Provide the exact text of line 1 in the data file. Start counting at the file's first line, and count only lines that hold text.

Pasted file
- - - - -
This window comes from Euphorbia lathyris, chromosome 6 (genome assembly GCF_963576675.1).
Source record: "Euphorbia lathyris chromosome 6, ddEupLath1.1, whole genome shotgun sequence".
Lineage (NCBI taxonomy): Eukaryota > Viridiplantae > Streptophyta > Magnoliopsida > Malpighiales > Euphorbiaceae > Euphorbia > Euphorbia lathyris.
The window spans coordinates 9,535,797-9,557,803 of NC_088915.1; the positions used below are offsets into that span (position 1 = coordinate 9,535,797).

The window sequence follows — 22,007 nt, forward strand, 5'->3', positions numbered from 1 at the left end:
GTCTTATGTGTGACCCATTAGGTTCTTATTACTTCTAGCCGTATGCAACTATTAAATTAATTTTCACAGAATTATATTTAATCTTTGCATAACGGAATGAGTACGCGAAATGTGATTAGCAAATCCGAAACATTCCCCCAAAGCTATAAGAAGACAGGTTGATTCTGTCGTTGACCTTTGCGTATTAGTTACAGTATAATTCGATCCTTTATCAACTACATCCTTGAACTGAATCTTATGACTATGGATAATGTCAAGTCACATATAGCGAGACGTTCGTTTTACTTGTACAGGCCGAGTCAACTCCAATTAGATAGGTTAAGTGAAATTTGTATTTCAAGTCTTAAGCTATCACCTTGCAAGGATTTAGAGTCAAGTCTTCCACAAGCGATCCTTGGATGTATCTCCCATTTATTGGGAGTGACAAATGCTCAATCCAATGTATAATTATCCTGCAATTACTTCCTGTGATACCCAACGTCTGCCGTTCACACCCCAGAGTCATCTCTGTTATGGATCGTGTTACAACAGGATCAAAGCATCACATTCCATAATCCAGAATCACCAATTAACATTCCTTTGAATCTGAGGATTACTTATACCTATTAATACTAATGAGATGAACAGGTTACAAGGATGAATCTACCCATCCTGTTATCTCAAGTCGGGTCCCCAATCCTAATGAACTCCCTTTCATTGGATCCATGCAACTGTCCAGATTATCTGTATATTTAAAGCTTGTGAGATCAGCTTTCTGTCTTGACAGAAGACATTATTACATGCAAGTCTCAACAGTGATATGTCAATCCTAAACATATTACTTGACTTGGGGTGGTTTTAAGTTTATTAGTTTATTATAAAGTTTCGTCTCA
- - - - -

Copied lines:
This window comes from Euphorbia lathyris, chromosome 6 (genome assembly GCF_963576675.1).